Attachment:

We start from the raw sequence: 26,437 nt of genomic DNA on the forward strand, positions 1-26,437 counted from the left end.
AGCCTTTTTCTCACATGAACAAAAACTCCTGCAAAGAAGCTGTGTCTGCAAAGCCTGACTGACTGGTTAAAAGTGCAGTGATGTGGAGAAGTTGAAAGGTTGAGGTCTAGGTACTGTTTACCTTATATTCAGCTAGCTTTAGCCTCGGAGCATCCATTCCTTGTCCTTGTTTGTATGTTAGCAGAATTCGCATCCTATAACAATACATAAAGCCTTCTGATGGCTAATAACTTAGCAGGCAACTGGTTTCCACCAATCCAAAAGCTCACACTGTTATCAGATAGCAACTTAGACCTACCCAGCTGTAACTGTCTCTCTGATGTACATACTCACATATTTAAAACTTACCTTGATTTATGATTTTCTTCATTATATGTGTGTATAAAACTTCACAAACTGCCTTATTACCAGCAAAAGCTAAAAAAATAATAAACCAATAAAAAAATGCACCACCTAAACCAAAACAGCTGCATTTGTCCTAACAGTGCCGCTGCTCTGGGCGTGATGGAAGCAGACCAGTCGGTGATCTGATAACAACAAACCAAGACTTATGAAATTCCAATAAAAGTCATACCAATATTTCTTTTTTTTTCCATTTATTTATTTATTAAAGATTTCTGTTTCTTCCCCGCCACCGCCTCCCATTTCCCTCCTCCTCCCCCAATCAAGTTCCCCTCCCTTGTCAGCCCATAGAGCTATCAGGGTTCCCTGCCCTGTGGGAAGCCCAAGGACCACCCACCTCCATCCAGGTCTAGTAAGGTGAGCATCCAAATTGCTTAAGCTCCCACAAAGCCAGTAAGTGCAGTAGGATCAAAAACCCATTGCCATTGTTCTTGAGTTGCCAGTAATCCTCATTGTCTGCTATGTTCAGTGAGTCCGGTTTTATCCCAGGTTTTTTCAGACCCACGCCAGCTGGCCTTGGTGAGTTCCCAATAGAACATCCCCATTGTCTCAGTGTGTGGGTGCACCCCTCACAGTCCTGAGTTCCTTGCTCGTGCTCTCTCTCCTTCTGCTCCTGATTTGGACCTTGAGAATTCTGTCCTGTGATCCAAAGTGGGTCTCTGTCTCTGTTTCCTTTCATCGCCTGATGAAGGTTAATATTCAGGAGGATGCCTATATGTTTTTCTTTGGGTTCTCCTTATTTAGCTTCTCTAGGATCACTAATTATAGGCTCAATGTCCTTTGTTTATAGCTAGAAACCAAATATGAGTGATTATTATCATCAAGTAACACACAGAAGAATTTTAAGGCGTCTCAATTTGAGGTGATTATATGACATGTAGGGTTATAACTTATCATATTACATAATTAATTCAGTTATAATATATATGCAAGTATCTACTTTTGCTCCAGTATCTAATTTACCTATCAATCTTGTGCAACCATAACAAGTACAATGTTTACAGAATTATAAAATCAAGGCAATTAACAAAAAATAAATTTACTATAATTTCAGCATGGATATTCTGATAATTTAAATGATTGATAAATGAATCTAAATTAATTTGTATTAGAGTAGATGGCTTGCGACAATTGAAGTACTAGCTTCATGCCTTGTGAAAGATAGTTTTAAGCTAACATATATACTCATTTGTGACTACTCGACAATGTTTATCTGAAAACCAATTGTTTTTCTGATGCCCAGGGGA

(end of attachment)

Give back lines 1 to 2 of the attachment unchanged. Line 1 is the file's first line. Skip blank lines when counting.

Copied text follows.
We start from the raw sequence: 26,437 nt of genomic DNA on the forward strand, positions 1-26,437 counted from the left end.
AGCCTTTTTCTCACATGAACAAAAACTCCTGCAAAGAAGCTGTGTCTGCAAAGCCTGACTGACTGGTTAAAAGTGCAGTGATGTGGAGAAGTTGAAAGGTTGAGGTCTAGGTACTGTTTACCTTATATTCAGCTAGCTTTAGCCTCGGAGCATCCATTCCTTGTCCTTGTTTGTATGTTAGCAGAATTCGCATCCTATAACAATACATAAAGCCTTCTGATGGCTAATAACTTAGCAGGCAACTGGTTTCCACCAATCCAAAAGCTCACACTGTTATCAGATAGCAACTTAGACCTACCCAGCTGTAACTGTCTCTCTGATGTACATACTCACATATTTAAAACTTACCTTGATTTATGATTTTCTTCATTATATGTGTGTATAAAACTTCACAAACTGCCTTATTACCAGCAAAAGCTAAAAAAATAATAAACCAATAAAAAAATGCACCACCTAAACCAAAACAGCTGCATTTGTCCTAACAGTGCCGCTGCTCTGGGCGTGATGGAAGCAGACCAGTCGGTGATCTGATAACAACAAACCAAGACTTATGAAATTCCAATAAAAGTCATACCAATATTTCTTTTTTTTTCCATTTATTTATTTATTAAAGATTTCTGTTTCTTCCCCGCCACCGCCTCCCATTTCCCTCCTCCTCCCCCAATCAAGTTCCCCTCCCTTGTCAGCCCATAGAGCTATCAGGGTTCCCTGCCCTGTGGGAAGCCCAAGGACCACCCACCTCCATCCAGGTCTAGTAAGGTGAGCATCCAAATTGCTTAAGCTCCCACAAAGCCAGTAAGTGCAGTAGGATCAAAAACCCATTGCCATTGTTCTTGAGTTGCCAGTAATCCTCATTGTCTGCTATGTTCAGTGAGTCCGGTTTTATCCCAGGTTTTTTCAGACCCACGCCAGCTGGCCTTGGTGAGTTCCCAATAGAACATCCCCATTGTCTCAGTGTGTGGGTGCACCCCTCACAGTCCTGAGTTCCTTGCTCGTGCTCTCTCTCCTTCTGCTCCTGATTTGGACCTTGAGAATTCTGTCCTGTGATCCAAAGTGGGTCTCTGTCTCTGTTTCCTTTCATCGCCTGATGAAGGTTAATATTCAGGAGGATGCCTATATGTTTTTCTTTGGGTTCTCCTTATTTAGCTTCTCTAGGATCACTAATTATAGGCTCAATGTCCTTTGTTTATAGCTAGAAACCAAATATGAGTGATTATTATCATCAAGTAACACACAGAAGAATTTTAAGGCGTCTCAATTTGAGGTGATTATATGACATGTAGGGTTATAACTTATCATATTACATAATTAATTCAGTTATAATATATATGCAAGTATCTACTTTTGCTCCAGTATCTAATTTACCTATCAATCTTGTGCAACCATAACAAGTACAATGTTTACAGAATTATAAAATCAAGGCAATTAACAAAAAATAAATTTACTATAATTTCAGCATGGATATTCTGATAATTTAAATGATTGATAAATGAATCTAAATTAATTTGTATTAGAGTAGATGGCTTGCGACAATTGAAGTACTAGCTTCATGCCTTGTGAAAGATAGTTTTAAGCTAACATATATACTCATTTGTGACTACTCGACAATGTTTATCTGAAAACCAATTGTTTTTCTGATGCCCAGGGGA